Ninety-eight year-old retired forester Thomas (Tosty) Briody launched the second volume of his memoirs surrounded by a large gathering of family and friends in Carrick-on-Suir on Sunday.
â€œIn the Service of the Stateâ€ by Mr Briody from Crehana near Carrick-on-Suir, was officially launched by forestry expert, journalist, author and environmentalist Donal Magner in the Carraig Hotel just a few weeks before the author celebrates his 99th birthday.
The book is the sequel to â€œThe Road of Avondaleâ€ and follows the authorâ€™s forestry career from his marriage in 1943 until his retirement from forestry in 1979.
Tomâ€™s son Mattie was Master of Ceremonies for the occasion and he welcomed the very large attendance including a number of Tomâ€™s family and forestry colleagues.
Tom Briody was born in Mullahoran, Co. Cavan on November 9, 1913. He is one of the oldest State foresters in Ireland and the only Irish forester to pen his memoirs.
â€œThe Road to Avondaleâ€, published in 2009, dealt with his childhood, early manhood and path to forestry as well as his early years as a State forester.
â€œIn the Service of the Stateâ€ picks up his story from then and continues it up to his retirement from forestry in 1979.
During his career, he worked in five forest centres in the four provinces, Clonaslee in County Laois, Mount Bellew in County Galway, Castleblaney in County Monaghan, Foxford in County Mayo and in the Carrick on Suir area covering Counties Waterford, Tipperary and Kilkenny.
In addition to telling the story of one manâ€™s struggle against the odds, â€˜In the Service of the Stateâ€™ sheds valuable insight on Irish Forestry in pre-Coillte days.
In the bookâ€™s acknowledgement section, Tom dedicates the memoir to his daughter Geraldine, who died in October 2011 and who, he says will always be a guiding light for the Briody family.
He gives fulsome praise to his wife Nora who passed away in 2000, his children and their spouses, grandchildren and great grandchildren.
The book was edited by Tomâ€™s son MicheÃ¡l, who is a Lecturer in the University of Helsinki in Finland.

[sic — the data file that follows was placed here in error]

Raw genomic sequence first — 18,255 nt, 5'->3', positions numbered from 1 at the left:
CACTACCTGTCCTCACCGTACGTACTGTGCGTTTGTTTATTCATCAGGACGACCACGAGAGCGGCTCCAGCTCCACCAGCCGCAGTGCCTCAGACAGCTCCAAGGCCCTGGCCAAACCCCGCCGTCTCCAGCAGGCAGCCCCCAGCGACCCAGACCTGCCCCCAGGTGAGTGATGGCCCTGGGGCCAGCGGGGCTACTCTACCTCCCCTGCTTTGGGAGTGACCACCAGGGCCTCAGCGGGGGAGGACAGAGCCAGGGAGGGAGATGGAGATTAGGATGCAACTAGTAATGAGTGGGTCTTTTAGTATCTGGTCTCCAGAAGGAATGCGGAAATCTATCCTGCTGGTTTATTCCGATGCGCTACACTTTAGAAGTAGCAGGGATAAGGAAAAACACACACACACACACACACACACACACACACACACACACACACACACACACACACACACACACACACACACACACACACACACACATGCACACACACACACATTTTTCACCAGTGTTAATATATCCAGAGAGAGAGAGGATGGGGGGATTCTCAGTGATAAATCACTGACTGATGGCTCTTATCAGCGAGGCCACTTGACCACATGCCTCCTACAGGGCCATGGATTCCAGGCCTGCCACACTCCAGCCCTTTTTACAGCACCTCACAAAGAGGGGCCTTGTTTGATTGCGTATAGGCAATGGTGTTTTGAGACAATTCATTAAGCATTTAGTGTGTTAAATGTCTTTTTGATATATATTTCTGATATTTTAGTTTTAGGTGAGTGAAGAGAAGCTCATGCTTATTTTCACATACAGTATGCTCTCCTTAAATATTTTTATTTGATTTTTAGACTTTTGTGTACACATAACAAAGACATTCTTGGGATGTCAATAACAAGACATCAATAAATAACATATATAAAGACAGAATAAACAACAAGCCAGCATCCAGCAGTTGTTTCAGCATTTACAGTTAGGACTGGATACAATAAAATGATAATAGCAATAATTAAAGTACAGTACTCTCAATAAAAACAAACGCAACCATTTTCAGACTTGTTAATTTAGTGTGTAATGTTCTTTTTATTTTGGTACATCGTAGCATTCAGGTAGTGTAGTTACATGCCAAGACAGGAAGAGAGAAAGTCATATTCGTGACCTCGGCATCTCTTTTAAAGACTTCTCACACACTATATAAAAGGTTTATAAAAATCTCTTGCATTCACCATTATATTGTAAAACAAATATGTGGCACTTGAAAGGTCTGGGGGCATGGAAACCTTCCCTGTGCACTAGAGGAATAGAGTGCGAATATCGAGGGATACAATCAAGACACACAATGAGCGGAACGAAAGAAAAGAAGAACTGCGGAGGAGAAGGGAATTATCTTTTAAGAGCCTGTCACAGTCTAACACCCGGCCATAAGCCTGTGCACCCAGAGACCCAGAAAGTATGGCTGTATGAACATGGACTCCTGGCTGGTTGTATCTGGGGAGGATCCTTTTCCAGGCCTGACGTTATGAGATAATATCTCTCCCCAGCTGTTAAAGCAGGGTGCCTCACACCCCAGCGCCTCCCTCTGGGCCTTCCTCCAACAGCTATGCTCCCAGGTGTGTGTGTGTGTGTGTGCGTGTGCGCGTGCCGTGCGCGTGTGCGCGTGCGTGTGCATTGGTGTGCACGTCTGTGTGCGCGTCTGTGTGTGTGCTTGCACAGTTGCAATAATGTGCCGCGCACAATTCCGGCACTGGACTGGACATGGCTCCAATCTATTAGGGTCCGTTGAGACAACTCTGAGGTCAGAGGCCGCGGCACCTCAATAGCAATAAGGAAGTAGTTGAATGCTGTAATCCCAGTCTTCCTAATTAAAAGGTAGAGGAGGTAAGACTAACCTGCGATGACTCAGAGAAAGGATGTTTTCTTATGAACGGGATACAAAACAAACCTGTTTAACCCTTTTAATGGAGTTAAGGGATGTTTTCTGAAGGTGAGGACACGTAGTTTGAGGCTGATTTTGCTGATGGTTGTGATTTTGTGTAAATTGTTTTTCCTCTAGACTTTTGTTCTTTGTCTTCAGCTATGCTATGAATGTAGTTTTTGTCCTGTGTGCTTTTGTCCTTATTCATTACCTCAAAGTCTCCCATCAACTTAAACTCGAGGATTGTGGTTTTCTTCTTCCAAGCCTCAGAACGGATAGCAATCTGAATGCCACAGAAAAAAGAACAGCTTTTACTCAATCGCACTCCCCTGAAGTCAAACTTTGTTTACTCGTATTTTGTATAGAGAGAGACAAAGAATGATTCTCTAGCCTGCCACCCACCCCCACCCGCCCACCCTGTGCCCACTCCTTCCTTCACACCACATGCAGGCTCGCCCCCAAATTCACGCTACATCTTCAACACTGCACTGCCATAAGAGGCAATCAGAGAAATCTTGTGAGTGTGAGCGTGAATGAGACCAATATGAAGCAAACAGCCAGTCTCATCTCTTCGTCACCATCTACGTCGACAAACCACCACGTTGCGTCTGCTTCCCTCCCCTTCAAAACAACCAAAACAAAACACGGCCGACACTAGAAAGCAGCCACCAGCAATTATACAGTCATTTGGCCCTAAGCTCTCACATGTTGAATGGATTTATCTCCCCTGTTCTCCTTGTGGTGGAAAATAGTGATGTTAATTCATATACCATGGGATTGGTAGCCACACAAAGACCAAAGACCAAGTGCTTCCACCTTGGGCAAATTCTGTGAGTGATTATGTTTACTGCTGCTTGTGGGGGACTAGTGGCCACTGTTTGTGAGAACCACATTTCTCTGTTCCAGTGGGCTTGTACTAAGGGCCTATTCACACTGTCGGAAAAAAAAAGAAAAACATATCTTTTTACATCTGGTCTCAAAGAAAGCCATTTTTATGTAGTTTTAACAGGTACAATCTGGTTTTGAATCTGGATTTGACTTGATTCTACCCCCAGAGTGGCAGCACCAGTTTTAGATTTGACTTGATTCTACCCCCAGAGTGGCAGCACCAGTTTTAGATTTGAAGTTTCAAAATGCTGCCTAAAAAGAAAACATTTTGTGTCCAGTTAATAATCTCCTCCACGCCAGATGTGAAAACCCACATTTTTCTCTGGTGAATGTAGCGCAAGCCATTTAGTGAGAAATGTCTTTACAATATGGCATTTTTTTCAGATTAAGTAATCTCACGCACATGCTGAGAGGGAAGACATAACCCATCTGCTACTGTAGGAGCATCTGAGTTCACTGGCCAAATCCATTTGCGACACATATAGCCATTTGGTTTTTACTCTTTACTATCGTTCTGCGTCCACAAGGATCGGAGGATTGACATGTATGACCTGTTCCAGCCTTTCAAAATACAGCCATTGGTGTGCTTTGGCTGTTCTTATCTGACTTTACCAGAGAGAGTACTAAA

MicheÃ¡l, who was three when his father was transferred to Carrick-on-Suir, traced his fatherâ€™s career in forestry and family life in great detail in a very humorous contribution that received much applause from the appreciative audience. He acknowledged the assistance of his brother-in-law Tom Dunne in respect of some queries in relation to the Carrick on Suir area.
Donal Magner congratulated Tom Briody, adding that it was a privilege for him to be asked to launch the aptly named â€˜In the Service of the Stateâ€™.
He read some excerpts from the book including a paragraph about the 150 miles car trip for the family when Tom was transferred from Foxford in County Mayo to Carrick on Suir.
Donal said Tom was a highly regarded forester and he traced Tomâ€™s career in the various areas in which he was posted.
He spoke about the tough conditions foresters and their wives had to endure in the 1940s and 1950s with inferior accommodation and poor toilet facilities.
Although present and looking extremely well for his age, Tom Briody had a recent health set back and his daughter Maura Roche read on his behalf. She spoke in both Irish and English offering a warm welcome to all present.
Maura thanked her siblings and family relations for the support they gave her father in compiling and editing the book with special mention of Geraldine, to whom the book is dedicated. She thanked their neighbours especially the Holden and Dowley families, and also the Society of Irish Foresters.
John Mc Loughlin, President of the Society of Irish Foresters, presented a specially minted medal to Tom Briody as the oldest surviving member of the Society founded in 1942. The Society now has 700 members.
Copies of the book were presented to Society President John McLoughlin, former President Kevin Hutchinson, Secretary Pat Oâ€™Sullivan and Donal Magner.